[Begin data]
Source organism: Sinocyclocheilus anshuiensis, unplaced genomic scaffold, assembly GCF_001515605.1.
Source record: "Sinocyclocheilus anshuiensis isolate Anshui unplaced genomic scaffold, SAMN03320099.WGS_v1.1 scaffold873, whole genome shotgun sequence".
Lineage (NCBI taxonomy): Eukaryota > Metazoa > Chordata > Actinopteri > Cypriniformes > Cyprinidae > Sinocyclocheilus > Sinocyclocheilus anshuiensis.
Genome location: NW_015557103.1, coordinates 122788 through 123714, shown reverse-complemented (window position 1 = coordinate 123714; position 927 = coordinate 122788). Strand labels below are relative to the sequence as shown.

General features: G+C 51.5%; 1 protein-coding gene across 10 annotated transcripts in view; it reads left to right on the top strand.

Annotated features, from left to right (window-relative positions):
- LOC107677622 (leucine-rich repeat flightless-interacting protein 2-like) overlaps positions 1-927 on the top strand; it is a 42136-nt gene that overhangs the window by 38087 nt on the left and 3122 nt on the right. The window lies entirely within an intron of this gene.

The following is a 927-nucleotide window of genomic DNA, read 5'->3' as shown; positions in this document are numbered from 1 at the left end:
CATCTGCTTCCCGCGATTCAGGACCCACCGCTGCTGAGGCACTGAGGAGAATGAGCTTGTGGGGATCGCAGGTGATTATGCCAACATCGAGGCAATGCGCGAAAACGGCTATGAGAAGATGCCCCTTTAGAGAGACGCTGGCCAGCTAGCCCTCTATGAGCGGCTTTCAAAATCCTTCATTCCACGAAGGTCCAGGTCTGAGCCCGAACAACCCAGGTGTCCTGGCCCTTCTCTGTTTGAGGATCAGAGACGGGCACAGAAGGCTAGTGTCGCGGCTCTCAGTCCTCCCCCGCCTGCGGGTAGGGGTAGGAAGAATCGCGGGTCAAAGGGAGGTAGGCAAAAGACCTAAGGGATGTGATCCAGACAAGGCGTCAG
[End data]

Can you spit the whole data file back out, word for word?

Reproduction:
Source organism: Sinocyclocheilus anshuiensis, unplaced genomic scaffold, assembly GCF_001515605.1.
Source record: "Sinocyclocheilus anshuiensis isolate Anshui unplaced genomic scaffold, SAMN03320099.WGS_v1.1 scaffold873, whole genome shotgun sequence".
Lineage (NCBI taxonomy): Eukaryota > Metazoa > Chordata > Actinopteri > Cypriniformes > Cyprinidae > Sinocyclocheilus > Sinocyclocheilus anshuiensis.
Genome location: NW_015557103.1, coordinates 122788 through 123714, shown reverse-complemented (window position 1 = coordinate 123714; position 927 = coordinate 122788). Strand labels below are relative to the sequence as shown.

General features: G+C 51.5%; 1 protein-coding gene across 10 annotated transcripts in view; it reads left to right on the top strand.

Annotated features, from left to right (window-relative positions):
- LOC107677622 (leucine-rich repeat flightless-interacting protein 2-like) overlaps positions 1-927 on the top strand; it is a 42136-nt gene that overhangs the window by 38087 nt on the left and 3122 nt on the right. The window lies entirely within an intron of this gene.

The following is a 927-nucleotide window of genomic DNA, read 5'->3' as shown; positions in this document are numbered from 1 at the left end:
CATCTGCTTCCCGCGATTCAGGACCCACCGCTGCTGAGGCACTGAGGAGAATGAGCTTGTGGGGATCGCAGGTGATTATGCCAACATCGAGGCAATGCGCGAAAACGGCTATGAGAAGATGCCCCTTTAGAGAGACGCTGGCCAGCTAGCCCTCTATGAGCGGCTTTCAAAATCCTTCATTCCACGAAGGTCCAGGTCTGAGCCCGAACAACCCAGGTGTCCTGGCCCTTCTCTGTTTGAGGATCAGAGACGGGCACAGAAGGCTAGTGTCGCGGCTCTCAGTCCTCCCCCGCCTGCGGGTAGGGGTAGGAAGAATCGCGGGTCAAAGGGAGGTAGGCAAAAGACCTAAGGGATGTGATCCAGACAAGGCGTCAG